When Andre Dubus III was 14, the older brother of a neighborhood girl stormed over to his family’s row house in an old mill town in Massachusetts. Dubus’ 13-year-old brother, Jeb, had been fooling around with the girl, and now her brother, on leave from the Army, intended to punish him for the presumption. What happened next became totemic in Dubus’ memory: The beefy M.P. punched Jeb twice, and when the boys’ mother came out of house to chase him away, he called her a whore. Dubus himself stood transfixed, “my feet were bolted to the concrete, my arms just tubes of air, my heart pounding somewhere high over my head.”
Such incidents weren’t unusual, not in the Avenues, the neighborhood Dubus — a novelist best-known for “The House of Sand and Fog” — describes in his new memoir, “Townie.” It was a domain of swaggering bullies and weak, negligent or absent authority figures. A few years earlier, yet another thuggish neighbor had stolen the brand-new bicycles given to Dubus and his three siblings, then brazenly rode one of them down the middle of the street, looking right through Dubus as if he weren’t even there. Seeing Jeb beaten up by a grown man made Dubus feel even more helpless and cowardly, so from that day forward he began lifting weights, resolving to “get so big I scared people, bad people, people who could hurt you.”
“Townie” recounts Dubus’ sojourn in the kingdom of violence, and its counterpoint, the time he spent with his father, Andre Dubus II, an acclaimed author of austerely beautiful short stories about the anguish of working-class life. Dubus’ parents split up when he was 10, leaving his mother to raise four kids on a social worker’s salary, supplemented by what little alimony her ex-husband could eke from his job teaching creative writing at a nearby college. She and her children lived in the Avenues because they were poor, and while Dubus’ father was close to broke himself, he nevertheless inhabited the tranquil “green world” of the campus, spending his days writing and jogging and his nights drinking with friends and dallying with rich, pretty students.
Meanwhile, Dubus’ sister fell for one loser after another, some of them abusive, and for a while she sold drugs out of the house while their mother was at work during the day. Jeb was a creative oddball who played classical guitar, once wore a tail from a dead cat as a tie and had a long-term affair with his 35-year-old art teacher. There was never quite enough food, and their mother was always exhausted. The household slipped into disorder and decay; Dubus once got up in the morning to find that a gas burner on the stove has been left on all night. Worst of all were the frightening, loutish boys and men on the streets, at school and, all too often, in his own home.
The muscles Dubus built and the boxing he soon took up seemed absolutely necessary to his survival. Yet learning how to fight — a matter, as he saw it, of breeching a “membrane” surrounding not only his opponent’s face and body, but his own — mangled his insides. Working himself up into a state in which he didn’t care if he hurt another human being, in which he wanted nothing more than to do just that, gave him a “dark, tilting feeling I had added something to myself that each time I used it subtracted more than it gave.”
This is a memoir both disconcertingly naked and immensely careful; Dubus refrains from bitterness the way a Buddhist monk renounces worldly possessions. He loved and admired his father, even though he could not help resenting him for abandoning their family to the tender mercies of the Avenues. The writer and teacher who was so good at drawing people out, who sought and absorbed their stories so eagerly, never seems to have understood how deprived his own children were, not merely financially but culturally and socially, as well. He was amazed to learn that his teenage son knew nothing about baseball (who would have taught him?) and had never heard of Manhattan. When Dubus enrolled in the college where his father taught, he overhead some girls in the cafeteria marveling that he was their teacher’s son: “Look at him. He’s such a townie.“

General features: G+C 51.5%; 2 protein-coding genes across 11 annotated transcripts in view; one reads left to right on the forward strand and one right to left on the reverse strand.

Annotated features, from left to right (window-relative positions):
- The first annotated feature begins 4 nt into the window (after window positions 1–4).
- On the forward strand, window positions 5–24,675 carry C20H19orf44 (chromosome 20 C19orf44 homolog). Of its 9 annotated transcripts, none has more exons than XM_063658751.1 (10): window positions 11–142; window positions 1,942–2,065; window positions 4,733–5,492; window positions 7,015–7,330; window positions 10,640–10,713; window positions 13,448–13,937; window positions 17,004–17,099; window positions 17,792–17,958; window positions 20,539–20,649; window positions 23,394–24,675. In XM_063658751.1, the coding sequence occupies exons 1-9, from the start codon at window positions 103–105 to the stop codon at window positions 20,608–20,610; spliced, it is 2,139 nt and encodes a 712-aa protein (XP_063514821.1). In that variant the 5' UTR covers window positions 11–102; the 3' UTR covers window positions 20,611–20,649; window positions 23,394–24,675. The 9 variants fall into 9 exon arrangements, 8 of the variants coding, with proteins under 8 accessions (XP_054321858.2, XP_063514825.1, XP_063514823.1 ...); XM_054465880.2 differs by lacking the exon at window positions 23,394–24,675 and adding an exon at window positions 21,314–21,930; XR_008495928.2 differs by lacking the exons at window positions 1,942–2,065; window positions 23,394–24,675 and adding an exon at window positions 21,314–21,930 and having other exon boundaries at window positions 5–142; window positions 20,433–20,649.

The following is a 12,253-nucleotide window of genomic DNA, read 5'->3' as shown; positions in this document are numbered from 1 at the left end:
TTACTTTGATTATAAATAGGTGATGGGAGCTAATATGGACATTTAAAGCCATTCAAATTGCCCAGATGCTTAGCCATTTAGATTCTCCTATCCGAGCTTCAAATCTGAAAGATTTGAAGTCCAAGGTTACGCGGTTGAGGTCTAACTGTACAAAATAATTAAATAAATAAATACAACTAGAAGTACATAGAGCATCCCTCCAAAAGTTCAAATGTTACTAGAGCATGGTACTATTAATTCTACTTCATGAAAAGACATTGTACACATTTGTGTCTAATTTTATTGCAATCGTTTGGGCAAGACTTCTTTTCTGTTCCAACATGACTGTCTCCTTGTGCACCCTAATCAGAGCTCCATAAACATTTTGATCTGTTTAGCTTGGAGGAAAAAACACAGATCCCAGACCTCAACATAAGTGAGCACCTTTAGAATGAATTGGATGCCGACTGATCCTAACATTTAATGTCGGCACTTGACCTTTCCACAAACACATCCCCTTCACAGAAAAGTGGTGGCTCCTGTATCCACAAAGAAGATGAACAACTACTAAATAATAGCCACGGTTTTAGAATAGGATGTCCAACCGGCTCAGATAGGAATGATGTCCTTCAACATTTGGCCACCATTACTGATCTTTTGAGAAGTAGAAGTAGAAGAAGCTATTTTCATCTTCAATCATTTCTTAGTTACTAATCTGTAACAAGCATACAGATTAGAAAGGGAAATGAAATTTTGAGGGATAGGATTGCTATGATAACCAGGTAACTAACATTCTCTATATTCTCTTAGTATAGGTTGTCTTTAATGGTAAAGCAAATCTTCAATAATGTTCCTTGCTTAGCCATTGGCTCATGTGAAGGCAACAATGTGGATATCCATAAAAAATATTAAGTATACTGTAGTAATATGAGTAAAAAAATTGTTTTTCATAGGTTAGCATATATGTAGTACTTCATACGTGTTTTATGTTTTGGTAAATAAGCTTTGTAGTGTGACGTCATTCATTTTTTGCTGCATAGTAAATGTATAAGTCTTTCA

Dubus’ circumspection makes the pain of such moments even more biting. It’s tempting to get angry on the author’s behalf, but “Townie” patiently teaches its readers that rage is self-poisoning. Besides, there’s a thinness to memoirs of recrimination that makes them ultimately unsatisfying; they’re didactic rather than artful.
Here, by contrast, there is art in abundance, in the way, for example, that Dubus’ descriptions of his run-down neighborhood gradually change as the narrative goes along. In the early chapters, it’s all weedy yards, broken sidewalks and the sound of “the canned laughter and commercial jingles of six or seven TVs” drifting from open windows in the summer — the sensory impressions of a child, who is, like most kids, a pedestrian. Later, the teenage Dubus sees his town as a collection of buildings with stories attached to them, like “Saldana’s bakery that’d been closed down because the owner hired only Puerto Ricans and Dominicans straight from their homeland and was accused of never paying them.”
For Dubus, salvation lay in getting at the stories imprisoned within a reality that at first seemed merely brutal and mindless. “Townie,” in addition to probing the wounds of class and family, explains how the son became, like his father, a writer. If that narrative is the least remarkable aspect of this book, it’s nevertheless intimately entangled with Dubus’ quest to understand his father and to escape the lure of violence. Long before the end of “Townie” it becomes evident that Dubus reached a maturity his father never quite attained. His growing up may have been hard, but he grew up all the way.